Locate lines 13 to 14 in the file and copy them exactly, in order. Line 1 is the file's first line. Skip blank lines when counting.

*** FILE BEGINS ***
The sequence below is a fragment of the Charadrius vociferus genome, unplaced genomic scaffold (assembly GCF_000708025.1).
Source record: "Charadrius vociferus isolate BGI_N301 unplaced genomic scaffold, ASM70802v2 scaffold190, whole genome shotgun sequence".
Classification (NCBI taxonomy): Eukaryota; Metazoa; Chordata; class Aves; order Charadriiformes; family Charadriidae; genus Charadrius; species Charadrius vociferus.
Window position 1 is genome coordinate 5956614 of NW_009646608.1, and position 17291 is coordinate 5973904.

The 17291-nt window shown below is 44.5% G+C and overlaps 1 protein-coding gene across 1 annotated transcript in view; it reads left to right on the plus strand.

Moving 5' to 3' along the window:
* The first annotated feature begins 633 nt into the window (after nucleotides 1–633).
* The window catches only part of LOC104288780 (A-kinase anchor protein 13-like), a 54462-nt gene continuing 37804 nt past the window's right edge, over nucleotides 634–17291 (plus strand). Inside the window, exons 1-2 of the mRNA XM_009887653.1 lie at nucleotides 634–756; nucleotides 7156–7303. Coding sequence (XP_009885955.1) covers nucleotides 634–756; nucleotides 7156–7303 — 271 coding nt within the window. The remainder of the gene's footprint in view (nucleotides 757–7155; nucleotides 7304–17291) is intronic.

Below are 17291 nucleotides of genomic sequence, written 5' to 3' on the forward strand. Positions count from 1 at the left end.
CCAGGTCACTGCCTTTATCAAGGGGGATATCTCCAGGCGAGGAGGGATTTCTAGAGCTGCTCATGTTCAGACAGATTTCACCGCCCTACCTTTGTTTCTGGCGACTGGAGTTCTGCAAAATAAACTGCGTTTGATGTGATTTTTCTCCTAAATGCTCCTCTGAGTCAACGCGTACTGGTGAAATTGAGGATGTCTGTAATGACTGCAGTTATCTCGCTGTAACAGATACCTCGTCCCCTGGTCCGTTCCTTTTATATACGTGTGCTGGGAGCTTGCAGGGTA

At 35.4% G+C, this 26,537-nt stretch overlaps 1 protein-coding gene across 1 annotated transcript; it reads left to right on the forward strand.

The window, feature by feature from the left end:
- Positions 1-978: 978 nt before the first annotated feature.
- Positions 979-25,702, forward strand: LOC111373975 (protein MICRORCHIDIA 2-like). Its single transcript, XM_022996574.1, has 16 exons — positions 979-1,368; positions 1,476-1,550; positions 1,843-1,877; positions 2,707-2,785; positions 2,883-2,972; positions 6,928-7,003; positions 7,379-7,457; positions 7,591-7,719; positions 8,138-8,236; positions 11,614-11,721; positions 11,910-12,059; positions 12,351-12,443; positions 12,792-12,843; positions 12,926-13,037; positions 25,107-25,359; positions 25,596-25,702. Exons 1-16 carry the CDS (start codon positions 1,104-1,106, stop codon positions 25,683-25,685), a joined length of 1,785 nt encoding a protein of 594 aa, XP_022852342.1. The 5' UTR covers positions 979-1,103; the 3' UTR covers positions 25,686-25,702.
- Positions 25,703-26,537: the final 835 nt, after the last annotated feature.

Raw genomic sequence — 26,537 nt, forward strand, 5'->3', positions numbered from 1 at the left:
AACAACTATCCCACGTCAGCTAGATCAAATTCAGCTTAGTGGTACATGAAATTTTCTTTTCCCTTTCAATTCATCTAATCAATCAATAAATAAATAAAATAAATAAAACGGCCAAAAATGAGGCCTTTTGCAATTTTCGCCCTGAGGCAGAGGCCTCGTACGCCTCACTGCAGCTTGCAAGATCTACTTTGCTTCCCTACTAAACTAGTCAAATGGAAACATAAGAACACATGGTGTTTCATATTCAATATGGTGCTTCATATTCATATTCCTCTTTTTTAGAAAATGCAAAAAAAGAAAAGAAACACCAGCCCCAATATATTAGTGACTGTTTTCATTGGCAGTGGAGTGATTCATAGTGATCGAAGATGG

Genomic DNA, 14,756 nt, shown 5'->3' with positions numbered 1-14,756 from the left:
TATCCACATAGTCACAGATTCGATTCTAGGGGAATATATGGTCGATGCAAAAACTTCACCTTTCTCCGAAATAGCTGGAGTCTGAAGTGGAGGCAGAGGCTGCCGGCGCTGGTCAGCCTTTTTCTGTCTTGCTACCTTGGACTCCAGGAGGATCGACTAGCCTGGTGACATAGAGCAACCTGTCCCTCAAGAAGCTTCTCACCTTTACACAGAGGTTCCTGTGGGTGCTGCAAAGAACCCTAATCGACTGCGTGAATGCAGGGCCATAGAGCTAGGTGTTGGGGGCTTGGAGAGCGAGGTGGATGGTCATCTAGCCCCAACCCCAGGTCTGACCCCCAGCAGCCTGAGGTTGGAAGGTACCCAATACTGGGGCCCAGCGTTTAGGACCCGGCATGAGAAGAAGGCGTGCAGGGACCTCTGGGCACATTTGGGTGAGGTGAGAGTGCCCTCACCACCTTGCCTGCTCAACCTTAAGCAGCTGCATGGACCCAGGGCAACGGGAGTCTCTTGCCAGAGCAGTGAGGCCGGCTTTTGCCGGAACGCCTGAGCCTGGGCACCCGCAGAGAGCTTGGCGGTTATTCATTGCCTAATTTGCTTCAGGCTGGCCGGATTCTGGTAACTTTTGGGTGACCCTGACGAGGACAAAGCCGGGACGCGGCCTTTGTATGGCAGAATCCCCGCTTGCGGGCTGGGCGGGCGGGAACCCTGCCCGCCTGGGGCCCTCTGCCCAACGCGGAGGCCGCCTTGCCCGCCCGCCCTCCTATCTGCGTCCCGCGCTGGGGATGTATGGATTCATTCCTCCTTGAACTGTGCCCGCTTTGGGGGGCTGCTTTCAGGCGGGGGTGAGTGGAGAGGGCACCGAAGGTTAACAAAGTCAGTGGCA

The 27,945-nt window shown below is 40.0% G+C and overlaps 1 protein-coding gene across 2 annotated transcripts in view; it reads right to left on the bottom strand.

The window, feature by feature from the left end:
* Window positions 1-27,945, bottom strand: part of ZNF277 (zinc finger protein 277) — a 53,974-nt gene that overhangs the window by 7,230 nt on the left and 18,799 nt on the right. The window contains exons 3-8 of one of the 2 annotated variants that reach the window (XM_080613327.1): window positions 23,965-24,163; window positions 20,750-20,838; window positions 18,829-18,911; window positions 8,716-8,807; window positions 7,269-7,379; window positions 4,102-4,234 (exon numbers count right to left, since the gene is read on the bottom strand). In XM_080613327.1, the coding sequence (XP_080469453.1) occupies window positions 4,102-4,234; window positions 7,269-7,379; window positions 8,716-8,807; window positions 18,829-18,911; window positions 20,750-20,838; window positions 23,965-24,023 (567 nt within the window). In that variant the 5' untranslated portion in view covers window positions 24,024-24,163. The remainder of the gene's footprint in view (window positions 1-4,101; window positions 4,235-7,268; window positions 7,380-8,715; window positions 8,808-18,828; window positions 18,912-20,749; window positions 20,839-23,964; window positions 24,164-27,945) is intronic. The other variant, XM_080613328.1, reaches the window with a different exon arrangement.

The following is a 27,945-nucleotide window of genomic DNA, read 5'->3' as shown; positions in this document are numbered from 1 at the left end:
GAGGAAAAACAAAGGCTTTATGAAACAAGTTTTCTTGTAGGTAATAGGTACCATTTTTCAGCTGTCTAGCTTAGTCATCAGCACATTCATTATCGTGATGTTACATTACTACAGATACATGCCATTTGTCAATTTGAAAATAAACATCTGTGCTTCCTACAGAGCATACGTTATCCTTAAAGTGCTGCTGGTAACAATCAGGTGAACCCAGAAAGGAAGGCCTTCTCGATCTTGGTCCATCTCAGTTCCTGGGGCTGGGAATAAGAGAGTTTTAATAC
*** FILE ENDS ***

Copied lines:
- Positions 1-978: 978 nt before the first annotated feature.
- Positions 979-25,702, forward strand: LOC111373975 (protein MICRORCHIDIA 2-like). Its single transcript, XM_022996574.1, has 16 exons — positions 979-1,368; positions 1,476-1,550; positions 1,843-1,877; positions 2,707-2,785; positions 2,883-2,972; positions 6,928-7,003; positions 7,379-7,457; positions 7,591-7,719; positions 8,138-8,236; positions 11,614-11,721; positions 11,910-12,059; positions 12,351-12,443; positions 12,792-12,843; positions 12,926-13,037; positions 25,107-25,359; positions 25,596-25,702. Exons 1-16 carry the CDS (start codon positions 1,104-1,106, stop codon positions 25,683-25,685), a joined length of 1,785 nt encoding a protein of 594 aa, XP_022852342.1. The 5' UTR covers positions 979-1,103; the 3' UTR covers positions 25,686-25,702.